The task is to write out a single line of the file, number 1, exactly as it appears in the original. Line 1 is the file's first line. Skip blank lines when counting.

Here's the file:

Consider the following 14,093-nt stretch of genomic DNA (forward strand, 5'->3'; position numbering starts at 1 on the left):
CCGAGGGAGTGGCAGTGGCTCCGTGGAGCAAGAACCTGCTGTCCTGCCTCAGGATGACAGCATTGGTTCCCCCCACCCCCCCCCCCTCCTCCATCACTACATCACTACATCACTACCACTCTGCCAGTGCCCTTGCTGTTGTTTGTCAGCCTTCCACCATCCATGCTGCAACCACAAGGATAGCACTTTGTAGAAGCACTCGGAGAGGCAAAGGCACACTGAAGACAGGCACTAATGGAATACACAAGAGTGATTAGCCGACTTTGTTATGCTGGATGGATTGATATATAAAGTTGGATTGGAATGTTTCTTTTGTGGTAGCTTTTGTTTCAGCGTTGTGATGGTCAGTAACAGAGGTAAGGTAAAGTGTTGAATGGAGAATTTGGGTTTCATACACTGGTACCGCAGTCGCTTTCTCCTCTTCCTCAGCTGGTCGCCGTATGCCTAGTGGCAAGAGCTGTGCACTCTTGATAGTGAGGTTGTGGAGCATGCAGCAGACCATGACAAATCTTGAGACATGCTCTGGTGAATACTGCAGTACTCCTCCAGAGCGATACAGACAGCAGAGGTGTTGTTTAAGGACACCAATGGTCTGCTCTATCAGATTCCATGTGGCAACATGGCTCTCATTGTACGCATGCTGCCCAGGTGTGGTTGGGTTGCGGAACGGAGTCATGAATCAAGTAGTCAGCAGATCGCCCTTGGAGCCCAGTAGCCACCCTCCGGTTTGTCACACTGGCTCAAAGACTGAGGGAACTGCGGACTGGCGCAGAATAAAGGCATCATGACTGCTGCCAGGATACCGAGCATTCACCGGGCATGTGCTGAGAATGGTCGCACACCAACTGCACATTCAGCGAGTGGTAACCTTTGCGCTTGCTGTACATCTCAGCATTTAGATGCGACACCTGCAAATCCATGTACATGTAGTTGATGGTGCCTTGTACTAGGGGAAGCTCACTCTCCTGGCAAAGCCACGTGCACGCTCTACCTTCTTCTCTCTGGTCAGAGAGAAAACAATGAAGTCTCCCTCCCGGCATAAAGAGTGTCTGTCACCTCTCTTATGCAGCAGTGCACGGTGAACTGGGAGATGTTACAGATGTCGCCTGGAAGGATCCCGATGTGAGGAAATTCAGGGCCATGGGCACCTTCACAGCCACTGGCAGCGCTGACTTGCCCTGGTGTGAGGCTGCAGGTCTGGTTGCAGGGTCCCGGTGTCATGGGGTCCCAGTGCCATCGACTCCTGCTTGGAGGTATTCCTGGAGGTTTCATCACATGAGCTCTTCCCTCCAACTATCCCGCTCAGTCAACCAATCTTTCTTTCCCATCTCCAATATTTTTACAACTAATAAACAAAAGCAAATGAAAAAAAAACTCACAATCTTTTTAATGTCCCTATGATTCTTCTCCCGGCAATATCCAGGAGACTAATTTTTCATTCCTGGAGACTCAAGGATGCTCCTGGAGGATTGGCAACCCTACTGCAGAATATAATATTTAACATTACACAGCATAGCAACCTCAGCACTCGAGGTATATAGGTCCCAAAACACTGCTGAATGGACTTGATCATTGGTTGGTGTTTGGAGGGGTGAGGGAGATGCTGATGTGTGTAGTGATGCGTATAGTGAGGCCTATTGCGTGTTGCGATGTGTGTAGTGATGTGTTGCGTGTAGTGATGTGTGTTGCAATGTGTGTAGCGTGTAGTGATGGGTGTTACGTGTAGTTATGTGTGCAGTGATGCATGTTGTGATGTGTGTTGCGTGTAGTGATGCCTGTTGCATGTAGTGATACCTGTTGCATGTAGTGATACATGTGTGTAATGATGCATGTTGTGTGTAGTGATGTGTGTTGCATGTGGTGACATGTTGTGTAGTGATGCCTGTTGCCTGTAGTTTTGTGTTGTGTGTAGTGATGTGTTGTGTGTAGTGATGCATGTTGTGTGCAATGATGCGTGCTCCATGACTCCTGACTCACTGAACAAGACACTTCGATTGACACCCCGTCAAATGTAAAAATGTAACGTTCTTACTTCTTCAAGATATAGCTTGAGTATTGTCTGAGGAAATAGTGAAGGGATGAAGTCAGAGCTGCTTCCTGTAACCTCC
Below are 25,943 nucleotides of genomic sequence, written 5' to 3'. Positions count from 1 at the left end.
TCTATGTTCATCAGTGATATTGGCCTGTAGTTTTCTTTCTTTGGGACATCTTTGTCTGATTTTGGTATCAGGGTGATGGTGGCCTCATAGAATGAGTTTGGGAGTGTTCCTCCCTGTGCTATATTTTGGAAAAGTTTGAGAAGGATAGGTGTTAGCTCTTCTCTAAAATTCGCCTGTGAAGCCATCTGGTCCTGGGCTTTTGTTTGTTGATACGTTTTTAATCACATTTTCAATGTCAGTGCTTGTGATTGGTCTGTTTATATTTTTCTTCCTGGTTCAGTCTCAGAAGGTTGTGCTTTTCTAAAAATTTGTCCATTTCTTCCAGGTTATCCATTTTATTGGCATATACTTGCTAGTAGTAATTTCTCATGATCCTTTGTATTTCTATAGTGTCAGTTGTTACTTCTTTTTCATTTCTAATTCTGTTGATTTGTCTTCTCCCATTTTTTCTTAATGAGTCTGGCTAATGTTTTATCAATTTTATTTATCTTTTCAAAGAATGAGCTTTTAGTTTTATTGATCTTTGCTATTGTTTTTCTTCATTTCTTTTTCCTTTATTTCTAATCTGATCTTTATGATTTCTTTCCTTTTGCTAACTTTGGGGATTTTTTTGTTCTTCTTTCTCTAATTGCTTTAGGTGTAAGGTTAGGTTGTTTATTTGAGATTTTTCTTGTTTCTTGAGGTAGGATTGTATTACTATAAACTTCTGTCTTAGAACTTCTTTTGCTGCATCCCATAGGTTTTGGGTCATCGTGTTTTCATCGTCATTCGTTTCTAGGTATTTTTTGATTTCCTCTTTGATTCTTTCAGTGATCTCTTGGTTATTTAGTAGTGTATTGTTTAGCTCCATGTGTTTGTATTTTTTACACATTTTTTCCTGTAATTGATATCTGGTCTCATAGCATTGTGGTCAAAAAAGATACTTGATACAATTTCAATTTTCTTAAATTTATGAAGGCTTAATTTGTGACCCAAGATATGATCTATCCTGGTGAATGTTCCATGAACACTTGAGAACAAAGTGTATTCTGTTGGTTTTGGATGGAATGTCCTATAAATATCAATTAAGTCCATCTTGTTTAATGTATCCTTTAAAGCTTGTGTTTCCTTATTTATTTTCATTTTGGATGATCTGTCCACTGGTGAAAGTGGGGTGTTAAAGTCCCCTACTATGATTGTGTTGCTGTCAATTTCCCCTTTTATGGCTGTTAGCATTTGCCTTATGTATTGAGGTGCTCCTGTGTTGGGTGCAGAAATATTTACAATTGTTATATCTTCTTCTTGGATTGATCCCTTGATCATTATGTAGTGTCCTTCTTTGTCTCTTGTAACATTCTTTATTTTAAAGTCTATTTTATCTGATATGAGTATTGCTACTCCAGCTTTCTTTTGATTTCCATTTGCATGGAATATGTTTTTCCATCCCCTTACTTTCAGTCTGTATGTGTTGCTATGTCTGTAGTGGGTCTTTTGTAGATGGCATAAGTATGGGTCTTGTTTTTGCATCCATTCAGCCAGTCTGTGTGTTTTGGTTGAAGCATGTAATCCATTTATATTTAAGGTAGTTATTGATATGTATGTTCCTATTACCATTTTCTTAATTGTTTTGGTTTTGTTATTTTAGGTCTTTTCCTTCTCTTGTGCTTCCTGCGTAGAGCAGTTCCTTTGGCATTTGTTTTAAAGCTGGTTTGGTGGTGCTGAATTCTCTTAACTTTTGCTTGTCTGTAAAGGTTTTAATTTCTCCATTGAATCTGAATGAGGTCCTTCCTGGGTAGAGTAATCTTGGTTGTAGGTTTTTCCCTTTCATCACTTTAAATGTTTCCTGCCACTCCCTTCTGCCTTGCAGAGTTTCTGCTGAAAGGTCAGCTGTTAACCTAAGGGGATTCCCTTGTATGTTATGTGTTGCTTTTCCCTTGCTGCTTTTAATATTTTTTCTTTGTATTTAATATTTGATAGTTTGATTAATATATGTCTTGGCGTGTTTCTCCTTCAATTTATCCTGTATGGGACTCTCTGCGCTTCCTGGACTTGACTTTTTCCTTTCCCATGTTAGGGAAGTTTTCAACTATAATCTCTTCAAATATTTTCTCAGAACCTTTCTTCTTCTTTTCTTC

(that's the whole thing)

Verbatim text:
Consider the following 14,093-nt stretch of genomic DNA (forward strand, 5'->3'; position numbering starts at 1 on the left):